Preparing kids for a return to school


backtoschoolby Barbara Badolato, CSW

In August, along with the dog days of summer come thoughts about the start of a new school year.

Besides feelings of excitement, many children experience some anxiousness about new teachers, new classes, and, as is sometimes the case of families going through a divorce, a new school.

For couples that have begun the process of divorce but have not yet informed the children, we encourage you to take into account the start of school when deciding when to break the news. Although we always suggest that a couple inform their children no more than 2-3 weeks prior to the parents physically separating, it is better for the children that this announcement not be made just prior to school starting.

If a child will be attending a new school as a result of a divorce, he will need ample time to get used to the idea. Take advantage of opportunities to familiarize your child with the school prior to the first day. Enlist the help of school administrators, guidance counselors and social workers to ease the transition. Plan a tour of the school this month while teachers are setting up the classrooms. Inquire about whether members of the school PTA would be willing to talk with you and your child about school activities and how best to become involved.

Finally, encourage your children to express their fears and concerns about the start of a new school year. Letting them participate in buying school supplies, a new backpack and even a new outfit for the first day will give them a sense of control and help them transition from a relaxed summer pace to a more structured schedule.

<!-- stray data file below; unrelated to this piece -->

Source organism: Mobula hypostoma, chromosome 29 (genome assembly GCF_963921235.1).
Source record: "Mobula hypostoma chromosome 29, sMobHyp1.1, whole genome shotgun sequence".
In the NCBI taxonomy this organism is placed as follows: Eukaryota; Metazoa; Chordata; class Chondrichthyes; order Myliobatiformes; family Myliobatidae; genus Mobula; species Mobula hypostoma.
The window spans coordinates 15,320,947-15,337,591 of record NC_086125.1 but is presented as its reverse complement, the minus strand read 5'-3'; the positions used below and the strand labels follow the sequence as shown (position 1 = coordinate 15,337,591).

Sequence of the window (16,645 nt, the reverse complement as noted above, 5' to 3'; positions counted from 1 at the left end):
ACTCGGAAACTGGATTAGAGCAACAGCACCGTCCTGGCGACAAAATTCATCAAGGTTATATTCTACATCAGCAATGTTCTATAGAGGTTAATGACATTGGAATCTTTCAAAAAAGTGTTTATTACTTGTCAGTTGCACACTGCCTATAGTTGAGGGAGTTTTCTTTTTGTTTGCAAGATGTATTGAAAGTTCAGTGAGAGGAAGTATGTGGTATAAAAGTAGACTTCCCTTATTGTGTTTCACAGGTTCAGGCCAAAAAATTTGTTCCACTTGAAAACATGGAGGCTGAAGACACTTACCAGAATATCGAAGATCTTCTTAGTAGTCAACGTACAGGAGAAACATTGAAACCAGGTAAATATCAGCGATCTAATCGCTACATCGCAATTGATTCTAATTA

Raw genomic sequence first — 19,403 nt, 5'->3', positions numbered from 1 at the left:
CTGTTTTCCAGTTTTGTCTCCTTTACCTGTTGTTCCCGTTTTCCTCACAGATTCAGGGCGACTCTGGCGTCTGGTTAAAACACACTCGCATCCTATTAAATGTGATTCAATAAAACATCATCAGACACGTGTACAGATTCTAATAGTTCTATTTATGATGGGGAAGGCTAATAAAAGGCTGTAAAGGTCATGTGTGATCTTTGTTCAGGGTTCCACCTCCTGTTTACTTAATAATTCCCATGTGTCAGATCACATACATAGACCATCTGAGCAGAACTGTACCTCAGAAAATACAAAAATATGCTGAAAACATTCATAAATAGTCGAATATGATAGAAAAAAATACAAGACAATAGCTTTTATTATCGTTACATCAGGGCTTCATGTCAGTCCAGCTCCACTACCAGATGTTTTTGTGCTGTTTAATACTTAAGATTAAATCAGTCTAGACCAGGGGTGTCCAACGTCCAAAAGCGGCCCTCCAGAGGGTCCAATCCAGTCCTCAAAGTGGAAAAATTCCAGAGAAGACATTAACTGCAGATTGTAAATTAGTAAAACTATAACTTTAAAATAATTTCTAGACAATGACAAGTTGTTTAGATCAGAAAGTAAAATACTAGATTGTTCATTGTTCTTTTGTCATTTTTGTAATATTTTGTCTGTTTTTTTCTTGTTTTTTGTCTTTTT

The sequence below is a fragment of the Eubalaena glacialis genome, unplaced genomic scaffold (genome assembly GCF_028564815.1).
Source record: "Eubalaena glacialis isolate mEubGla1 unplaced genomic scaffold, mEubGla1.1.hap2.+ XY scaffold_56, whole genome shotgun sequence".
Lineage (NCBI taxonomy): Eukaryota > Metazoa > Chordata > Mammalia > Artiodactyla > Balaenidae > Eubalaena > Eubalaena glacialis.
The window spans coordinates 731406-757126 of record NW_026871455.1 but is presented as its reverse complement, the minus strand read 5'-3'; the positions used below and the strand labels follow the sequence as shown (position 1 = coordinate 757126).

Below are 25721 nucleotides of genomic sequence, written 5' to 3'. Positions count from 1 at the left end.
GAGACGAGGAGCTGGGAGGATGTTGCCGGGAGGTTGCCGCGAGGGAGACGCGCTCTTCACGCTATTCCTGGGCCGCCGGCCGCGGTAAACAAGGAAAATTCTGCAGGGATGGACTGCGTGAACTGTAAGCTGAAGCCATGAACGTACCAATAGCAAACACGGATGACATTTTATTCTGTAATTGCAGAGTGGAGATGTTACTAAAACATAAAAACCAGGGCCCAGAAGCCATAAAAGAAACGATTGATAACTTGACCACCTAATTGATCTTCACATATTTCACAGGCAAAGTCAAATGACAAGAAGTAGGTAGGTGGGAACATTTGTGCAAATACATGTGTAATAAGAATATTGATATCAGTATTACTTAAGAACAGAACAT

With a little advance preparation, you and your child will both look forward to the start of school.

barbara image blogBarbara Badolato is a certified social worker and a partner at Divorce Mediation Professionals. She has twenty-five years of experience working with couples in divorce mediation, and she specializes in the emotional aspects and financial concerns of couples going through separation and divorce. She is active in the training and continuing education of other mediators in the field and has made numerous presentations at programs and conferences sponsored by The New York State Council on Divorce Mediation, The Academy of Family Mediators and the Family and Divorce Mediation Council of Greater New York. Barbara has been affiliated with Stony Brook University School of Social Work as a field instructor, and is also in private practice working with individuals and doing couple’s therapy.

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